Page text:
Sunday, 28 July 2013

Blog Interview With Author GILES KRISTIAN

Giles Kristian is becoming a familiar name in historical fiction circles, and it is not only for the reasons you expect.  He writes of course. Is an author with a reputation as solid as any. Has written a three book Viking trilogy called the RAVEN Series, which is about to get the Prequel wand passed over it as Gods of Vengeance batters and carves its way from the authors mind onto paper.
He has also taken on the 1600's and a story set against the English Civil War in his new RIVERS Family Series of which Brothers' Fury is the latest release.

What else is he becoming familiar for then? Well, it is for his love of history! For Giles Kristian is one of those authors who lives and breathes his settings. He gets out of his chair, removes himself from his office, and really puts himself out there. He wants to not only draw inspiration from research, but from life experience as well.
Most recently, that urge to breathe and walk his historical eras saw him stalking the timbers of a replica Viking Long Ship in Norway with fellow esteemed historical fiction author Robert Low.

So not only was it my lucky day to have landed this interview with Giles Kristian and hear him talk about all those wonderful things that we love so much to read and learn about, but we are also able to hear first hand of Giles' experiences on a beautiful replica Long Ship. What was it like? How did it
feel? Was it what he expected?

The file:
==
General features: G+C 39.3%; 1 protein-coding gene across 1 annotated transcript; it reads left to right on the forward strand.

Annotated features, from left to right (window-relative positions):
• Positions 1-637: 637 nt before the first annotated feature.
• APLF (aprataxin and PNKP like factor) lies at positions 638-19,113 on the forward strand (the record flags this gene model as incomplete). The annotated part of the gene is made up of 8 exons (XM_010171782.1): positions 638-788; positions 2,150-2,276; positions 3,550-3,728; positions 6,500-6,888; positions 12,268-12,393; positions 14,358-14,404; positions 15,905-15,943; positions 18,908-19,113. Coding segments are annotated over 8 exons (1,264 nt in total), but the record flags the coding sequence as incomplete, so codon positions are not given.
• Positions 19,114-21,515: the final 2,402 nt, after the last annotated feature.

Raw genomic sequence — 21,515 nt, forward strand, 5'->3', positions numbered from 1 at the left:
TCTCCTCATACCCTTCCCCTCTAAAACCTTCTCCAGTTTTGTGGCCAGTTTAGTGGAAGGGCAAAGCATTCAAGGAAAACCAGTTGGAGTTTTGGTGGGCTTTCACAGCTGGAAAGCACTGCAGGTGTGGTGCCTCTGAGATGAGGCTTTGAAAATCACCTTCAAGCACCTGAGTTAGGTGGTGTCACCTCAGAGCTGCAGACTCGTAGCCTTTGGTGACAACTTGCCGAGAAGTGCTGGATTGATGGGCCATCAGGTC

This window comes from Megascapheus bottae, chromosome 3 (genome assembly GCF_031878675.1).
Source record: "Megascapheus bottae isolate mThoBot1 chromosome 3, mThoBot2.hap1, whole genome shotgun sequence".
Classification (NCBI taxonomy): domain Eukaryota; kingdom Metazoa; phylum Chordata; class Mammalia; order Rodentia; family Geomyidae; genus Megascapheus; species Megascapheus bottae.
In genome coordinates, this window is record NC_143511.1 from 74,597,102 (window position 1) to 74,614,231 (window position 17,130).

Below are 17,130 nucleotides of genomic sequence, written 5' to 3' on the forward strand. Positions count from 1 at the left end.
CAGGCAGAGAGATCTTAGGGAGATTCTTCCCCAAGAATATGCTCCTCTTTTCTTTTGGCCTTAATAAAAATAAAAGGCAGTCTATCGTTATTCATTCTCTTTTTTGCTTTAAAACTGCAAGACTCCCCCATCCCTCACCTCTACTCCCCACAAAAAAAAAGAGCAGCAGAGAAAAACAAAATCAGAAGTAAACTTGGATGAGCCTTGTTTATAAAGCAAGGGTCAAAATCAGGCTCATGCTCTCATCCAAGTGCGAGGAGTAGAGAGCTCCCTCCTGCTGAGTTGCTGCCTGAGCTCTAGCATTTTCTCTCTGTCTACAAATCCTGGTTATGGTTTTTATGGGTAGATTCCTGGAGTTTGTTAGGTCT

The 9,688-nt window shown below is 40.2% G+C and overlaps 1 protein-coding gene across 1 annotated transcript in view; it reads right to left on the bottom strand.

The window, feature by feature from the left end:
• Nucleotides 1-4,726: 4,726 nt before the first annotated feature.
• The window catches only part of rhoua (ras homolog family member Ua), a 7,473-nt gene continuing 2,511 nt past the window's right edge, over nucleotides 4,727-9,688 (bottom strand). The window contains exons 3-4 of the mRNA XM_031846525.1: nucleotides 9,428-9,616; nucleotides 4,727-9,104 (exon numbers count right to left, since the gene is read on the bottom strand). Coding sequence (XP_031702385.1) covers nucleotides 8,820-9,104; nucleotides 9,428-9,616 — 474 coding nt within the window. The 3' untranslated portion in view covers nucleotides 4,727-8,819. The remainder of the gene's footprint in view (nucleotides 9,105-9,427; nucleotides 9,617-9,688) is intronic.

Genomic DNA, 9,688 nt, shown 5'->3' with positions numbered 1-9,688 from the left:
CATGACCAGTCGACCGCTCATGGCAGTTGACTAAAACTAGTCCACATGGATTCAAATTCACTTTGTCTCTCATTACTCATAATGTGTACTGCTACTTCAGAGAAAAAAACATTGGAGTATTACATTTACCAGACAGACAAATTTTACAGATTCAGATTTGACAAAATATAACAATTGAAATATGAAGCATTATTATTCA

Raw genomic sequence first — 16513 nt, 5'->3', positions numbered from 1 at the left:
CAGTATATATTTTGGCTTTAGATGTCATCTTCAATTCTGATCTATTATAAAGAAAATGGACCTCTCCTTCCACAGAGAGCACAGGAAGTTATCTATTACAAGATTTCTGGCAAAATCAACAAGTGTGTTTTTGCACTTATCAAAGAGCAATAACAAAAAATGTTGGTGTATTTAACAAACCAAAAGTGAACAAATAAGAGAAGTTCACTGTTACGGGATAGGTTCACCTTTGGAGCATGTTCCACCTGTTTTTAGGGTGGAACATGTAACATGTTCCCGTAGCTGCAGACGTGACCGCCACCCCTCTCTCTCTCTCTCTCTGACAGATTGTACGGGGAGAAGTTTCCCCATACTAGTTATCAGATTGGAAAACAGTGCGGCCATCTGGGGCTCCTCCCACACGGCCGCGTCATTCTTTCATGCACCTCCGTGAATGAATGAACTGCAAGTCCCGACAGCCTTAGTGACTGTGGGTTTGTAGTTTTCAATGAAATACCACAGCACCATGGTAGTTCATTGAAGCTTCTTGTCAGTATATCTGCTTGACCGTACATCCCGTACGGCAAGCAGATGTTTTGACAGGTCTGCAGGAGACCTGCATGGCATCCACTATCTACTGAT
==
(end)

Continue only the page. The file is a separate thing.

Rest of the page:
He has answered all these questions and more in this months Author Interview.  Done to coincide with the August 2013 Group Read of RAVEN: Blood Eye in Ancient & Medieval Historical Fiction Group.
So grab yourself a horn of mead, stir your cauldron, stoke your fires, gather your children, shrug on your wolf pelts and settle in for some moments with Giles Kristian and Medieval Mayhem as we talk of books, histories and sagas and so much more.

Do you think it is important to be as historically accurate as possible in an historical fiction novel?

I think this is the question we historical novelists get asked the most, and yet I still never really know how to answer it. In the past I’ve found myself bristling ever so slightly at this one and feeling somewhat defensive, as if the question’s subtext goes something like this: So, don’t you feel bad about changing history to fit your make-believe story? How very dare you! Or something. Nevertheless, I can see why readers (myself included) want to know the author’s feelings about truth verses story - as though the two are mutually exclusive - in historical fiction. So, how to answer…?